AFTER 11 years of grinding war, Australian combat operations in Afghanistan are set to all but end by December, with an assessment that the Afghan troops Australia is mentoring are ready to operate on their own.
The surprise announcement - that all four Afghan infantry battalions in Oruzgan are expected to begin operating independently by December - was made by Defence Minister Stephen Smith at a NATO conference in Brussels this week.
It means that aside from Australian special forces troops, and possibly a small quick-reaction force based in the provincial military headquarters at Tarin Kowt, Australian combat in Afghanistan will be over in January.
While the decision was hailed by some as a sign of improving security in the rural southern province, it stands at odds with two recent bleak assessments of the war.
The statement also follows Mr Smith's announcement on Wednesday that the first of the four 400-to-600-man Afghan National Army battalions, called kandaks, was this week declared able to operate independently.
''We expect the other three infantry kandaks currently rated as effective with advisers to also commence independent operations by the end of the year,'' he told the Brussels conference.
An Afghan analyst for the Lowy Institute, James Brown, said the announcement was a milestone.
''What this means is we are going to start seeing Australian convoys rolling down to Kandahar, moving equipment out of Oruzgan by early next year,'' he said.
Kandahar, the province directly south of Oruzgan, is the country's southern military headquarters and where the ADF will likely move its personnel and equipment before leaving the country entirely.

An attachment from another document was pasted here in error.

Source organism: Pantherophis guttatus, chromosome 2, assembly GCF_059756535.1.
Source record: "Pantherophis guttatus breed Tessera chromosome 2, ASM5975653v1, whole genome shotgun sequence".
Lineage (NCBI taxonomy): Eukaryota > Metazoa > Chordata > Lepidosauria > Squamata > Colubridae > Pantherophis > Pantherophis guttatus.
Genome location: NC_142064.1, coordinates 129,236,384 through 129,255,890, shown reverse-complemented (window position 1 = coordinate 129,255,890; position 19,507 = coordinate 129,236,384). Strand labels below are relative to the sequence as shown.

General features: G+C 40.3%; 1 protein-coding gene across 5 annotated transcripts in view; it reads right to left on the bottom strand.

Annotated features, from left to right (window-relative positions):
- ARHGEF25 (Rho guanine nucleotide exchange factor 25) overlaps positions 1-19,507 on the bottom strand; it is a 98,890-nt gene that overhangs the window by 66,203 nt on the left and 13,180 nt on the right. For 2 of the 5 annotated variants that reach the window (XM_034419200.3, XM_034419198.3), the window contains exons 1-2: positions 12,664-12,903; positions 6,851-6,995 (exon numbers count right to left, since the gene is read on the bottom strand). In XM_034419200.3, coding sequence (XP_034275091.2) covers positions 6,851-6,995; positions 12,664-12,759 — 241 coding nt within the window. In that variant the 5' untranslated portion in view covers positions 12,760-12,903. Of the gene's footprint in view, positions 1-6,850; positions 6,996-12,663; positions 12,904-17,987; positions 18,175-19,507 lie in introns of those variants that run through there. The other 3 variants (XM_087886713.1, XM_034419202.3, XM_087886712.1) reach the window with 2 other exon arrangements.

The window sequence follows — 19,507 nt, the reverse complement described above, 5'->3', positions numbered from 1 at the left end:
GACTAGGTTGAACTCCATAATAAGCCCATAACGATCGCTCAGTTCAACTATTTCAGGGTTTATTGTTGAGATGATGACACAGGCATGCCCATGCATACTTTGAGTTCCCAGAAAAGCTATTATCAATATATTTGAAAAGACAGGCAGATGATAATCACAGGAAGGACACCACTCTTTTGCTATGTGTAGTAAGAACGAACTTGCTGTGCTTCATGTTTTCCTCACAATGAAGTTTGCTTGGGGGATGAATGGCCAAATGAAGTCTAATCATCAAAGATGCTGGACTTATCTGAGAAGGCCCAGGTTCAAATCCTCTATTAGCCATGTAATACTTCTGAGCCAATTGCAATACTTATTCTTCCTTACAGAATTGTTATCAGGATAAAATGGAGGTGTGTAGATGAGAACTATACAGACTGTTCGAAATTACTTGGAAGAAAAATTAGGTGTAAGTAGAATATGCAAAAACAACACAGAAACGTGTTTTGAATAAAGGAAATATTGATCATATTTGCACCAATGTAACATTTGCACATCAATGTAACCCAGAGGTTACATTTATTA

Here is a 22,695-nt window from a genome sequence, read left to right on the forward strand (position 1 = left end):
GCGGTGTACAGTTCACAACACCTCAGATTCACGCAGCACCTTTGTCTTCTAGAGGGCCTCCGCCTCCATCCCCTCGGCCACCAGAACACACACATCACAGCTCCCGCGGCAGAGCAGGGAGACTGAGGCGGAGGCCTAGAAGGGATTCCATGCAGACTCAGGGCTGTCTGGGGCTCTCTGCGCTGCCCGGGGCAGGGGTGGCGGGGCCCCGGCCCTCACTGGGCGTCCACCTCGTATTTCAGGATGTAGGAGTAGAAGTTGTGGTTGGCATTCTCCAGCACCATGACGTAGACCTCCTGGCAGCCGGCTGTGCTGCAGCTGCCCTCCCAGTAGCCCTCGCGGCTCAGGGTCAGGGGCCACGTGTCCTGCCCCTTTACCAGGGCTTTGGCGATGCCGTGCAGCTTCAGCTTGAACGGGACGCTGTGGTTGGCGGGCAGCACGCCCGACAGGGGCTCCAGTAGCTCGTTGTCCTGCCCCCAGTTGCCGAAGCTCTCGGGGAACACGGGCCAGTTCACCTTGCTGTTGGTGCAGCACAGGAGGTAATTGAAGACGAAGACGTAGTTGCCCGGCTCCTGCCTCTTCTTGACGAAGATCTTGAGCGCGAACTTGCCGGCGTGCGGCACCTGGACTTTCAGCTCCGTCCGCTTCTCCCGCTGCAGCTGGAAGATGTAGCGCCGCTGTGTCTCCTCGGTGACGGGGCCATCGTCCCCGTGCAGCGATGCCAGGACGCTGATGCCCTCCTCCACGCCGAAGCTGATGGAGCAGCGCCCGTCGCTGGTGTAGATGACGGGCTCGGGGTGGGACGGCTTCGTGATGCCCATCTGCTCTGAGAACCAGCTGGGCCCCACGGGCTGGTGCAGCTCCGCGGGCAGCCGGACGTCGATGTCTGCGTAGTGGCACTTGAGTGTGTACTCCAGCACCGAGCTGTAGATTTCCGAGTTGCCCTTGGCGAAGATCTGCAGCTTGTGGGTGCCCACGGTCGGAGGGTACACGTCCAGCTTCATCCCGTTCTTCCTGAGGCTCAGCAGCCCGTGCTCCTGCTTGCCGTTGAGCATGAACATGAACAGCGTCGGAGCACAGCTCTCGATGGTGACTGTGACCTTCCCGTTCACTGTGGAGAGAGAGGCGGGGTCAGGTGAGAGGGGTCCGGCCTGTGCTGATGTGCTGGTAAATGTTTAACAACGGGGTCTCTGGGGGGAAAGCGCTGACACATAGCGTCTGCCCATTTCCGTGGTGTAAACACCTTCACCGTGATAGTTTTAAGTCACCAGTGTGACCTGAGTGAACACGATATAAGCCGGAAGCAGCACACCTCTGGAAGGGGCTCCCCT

Mr Brown, who has served with the Australian Army in Iraq and Afghanistan, said the announcement meant that after more than a decade, Australia's major combat role in Oruzgan was only weeks from ending.
''What they're saying is the job is done,'' he said. ''Which means we don't need to have advisers out with [the Afghan army in Oruzgan] over the winter.
A comment from Defence indicated the end of combat operations in Afghanistan.
''Once all of the [Afghan National Army] 4th Brigade infantry kandaks are operating independently it is envisioned that most of the task group will operate from Tarin Kowt, however will maintain the capability to operate across Oruzgan as required by the situation.
''[Special forces] will continue to conduct operations more broadly across Oruzgan and adjacent provinces,'' a defence spokesman said.
Another topic of discussion between the various leaders in Brussels would have been two assessments released on Monday by the International Committee of the Red Cross and the International Crisis Group, which say Afghanistan is heading towards a crisis precipitated by the hasty departure of international forces.
''I am filled with concern as I leave this country,'' outgoing head of mission for the ICRC, Reto Stocker, said.
''Since I arrived here in 2005, local armed groups have proliferated, civilians have been caught between not just one but multiple front lines, and it has become increasingly difficult for ordinary Afghans, particularly out in the rural areas, to obtain healthcare when injured or sick.''